Enterprise conversion rate (free user → enterprise plan):
3-month user retention (% of all users still using product after 3 months):
Conversion from waitlist to free user:
<1 month on waitlist: ~50%
>3 months on waitlist: 20%
For more detail on acqusition rates by channel (Organic, SEM, Social etc), please refer to this prior NPLG.
PLG Financial Benchmarking (Public PLG Companies):
Financial data as of previous business day market close.
Best-in-Class PLG Benchmarking:
15 Highest PLG EV / NTM Multiples:
15 Biggest PLG Stock Gainers (1 month):
Complete Notorious PLG Dataset (click to zoom):
Note: TTM = Trailing Twelve Months; NTM = Next Twelve Months. Rule of 40 = TTM Revenue Growth % + FCF Margin %. GM-Adjusted CAC Payback = Change in Quarterly Revenue / (Gross Margin % * Prior Quarter Sales & Marketing Expense) * 12. Recent IPOs will have temporary “N/A”s as Wall Street Research has to wait to initiate converge.
Recent PLG Financings (Private Companies):
Databutton, a developer of low-code platform designed to execute high-impact projects by designing, navigating, and tracking experiments together, has raised $5.1M. The round was funded by Skyfall Ventures and Maki.vc.
Gable, a data collaboration platform intended to help developers build and manage data assets, has raised $7M. The round was led by Zetta Venture Partners, Crane Venture Partners and Essence Venture Capital.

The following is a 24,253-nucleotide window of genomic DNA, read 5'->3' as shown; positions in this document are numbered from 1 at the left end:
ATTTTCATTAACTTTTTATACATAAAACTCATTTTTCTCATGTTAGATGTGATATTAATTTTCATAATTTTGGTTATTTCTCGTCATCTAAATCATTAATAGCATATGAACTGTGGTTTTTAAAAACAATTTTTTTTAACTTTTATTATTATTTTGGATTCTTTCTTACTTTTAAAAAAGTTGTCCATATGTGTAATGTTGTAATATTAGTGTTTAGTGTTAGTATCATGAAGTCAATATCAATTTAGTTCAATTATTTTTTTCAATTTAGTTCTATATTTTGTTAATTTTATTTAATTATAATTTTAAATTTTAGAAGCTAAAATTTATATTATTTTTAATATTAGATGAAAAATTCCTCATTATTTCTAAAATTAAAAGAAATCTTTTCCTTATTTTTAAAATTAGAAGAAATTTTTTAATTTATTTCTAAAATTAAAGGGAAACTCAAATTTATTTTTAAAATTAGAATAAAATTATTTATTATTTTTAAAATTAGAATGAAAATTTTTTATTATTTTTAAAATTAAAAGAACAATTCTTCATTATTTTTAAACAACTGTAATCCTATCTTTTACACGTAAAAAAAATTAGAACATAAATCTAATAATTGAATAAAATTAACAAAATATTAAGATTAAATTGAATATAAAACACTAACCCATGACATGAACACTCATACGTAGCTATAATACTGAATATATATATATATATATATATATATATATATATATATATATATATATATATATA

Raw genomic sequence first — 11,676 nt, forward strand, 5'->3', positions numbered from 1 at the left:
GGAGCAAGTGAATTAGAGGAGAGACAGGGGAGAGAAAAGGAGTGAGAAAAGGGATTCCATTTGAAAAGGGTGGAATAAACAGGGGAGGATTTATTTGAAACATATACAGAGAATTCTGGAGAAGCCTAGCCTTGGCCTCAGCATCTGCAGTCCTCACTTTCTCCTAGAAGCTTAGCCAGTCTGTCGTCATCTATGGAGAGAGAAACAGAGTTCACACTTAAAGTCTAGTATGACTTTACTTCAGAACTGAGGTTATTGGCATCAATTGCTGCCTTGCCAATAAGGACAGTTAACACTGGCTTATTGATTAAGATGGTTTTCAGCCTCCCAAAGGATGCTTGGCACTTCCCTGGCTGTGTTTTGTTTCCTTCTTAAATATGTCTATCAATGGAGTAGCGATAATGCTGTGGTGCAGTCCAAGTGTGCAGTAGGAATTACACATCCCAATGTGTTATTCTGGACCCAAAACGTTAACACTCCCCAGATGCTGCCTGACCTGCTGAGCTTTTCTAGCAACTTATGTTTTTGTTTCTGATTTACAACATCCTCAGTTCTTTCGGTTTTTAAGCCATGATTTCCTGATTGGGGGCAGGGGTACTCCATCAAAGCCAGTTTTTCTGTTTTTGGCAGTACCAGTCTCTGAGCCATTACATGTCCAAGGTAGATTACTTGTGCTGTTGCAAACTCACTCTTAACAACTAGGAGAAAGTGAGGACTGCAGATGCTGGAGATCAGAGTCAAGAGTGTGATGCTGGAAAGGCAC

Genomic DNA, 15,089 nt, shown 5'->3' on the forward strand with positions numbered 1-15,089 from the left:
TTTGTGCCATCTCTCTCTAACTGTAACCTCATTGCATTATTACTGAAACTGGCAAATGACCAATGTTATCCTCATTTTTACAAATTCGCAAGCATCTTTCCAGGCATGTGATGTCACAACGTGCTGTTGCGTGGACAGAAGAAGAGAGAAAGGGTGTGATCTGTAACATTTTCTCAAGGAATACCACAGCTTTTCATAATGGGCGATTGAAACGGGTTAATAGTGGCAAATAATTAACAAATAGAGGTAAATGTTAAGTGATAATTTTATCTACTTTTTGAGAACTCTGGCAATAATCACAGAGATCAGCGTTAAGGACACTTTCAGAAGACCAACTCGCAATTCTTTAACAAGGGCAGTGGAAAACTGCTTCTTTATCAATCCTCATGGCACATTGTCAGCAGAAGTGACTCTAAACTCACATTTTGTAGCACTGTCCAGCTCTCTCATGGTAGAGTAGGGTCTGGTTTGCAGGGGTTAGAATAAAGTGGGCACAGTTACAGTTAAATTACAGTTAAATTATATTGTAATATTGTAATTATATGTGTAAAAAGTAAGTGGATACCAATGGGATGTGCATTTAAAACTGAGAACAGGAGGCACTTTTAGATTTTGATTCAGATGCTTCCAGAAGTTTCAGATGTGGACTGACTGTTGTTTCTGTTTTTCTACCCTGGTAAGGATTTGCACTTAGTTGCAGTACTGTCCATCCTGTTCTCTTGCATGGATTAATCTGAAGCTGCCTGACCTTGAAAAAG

Glass Health, a developer of a digital notebook designed to optimize the way physicians capture, organize, and apply their medical knowledge, has raised $5M. The round was led by Initialized Capital.
LastMile AI, a developer of an AI application development platform designed to empower software developers and product teams, has raised $10M. The round was led by Gradient Ventures, with participation from AME Cloud Ventures.
Essential AI, an AI company founded by former Google employees, has raised $40M by undisclosed investors.
Moment, a bond trading platform, has raised $17M. The funding was led by Andreessen Horowitz, with participation from Venrock, Contrary and Neo.
Druid, a conversational AI platform for enterprises that integrates with ChatGPT, has raised $30M. TQ Ventures led the round, with participation from Smedvig Capital, GapMinder, Hoxton Ventures and Karma Ventures.
Linear, a Covina, CA-based maker of developer tools, has raised $35M. Accel led the round, with participation from by Sequoia Capital and 01 Advisors.
SQream, a GPU-based big data analytics platform, has raised $45M. The round was led by World Trade Ventures, with Schusterman Investments, George Kaiser Foundation, Icon Continuity Fund, Blumberg Capital and Freddy & Helen Holdings also participating.
Databricks, a data analytics and AI software maker, has raised $500M at a $43B valuation. T. Rowe Price led the round, and was joined by Nvidia, Capital One Ventures, Andreessen Horowitz, Tiger Global Management, Franklin Templeton, Counterpoint Global, Baillie Gifford, ClearBridge Advisors, BMYG Financial Group, Ontario Teachers' Pension Plan and Fidelity Investments.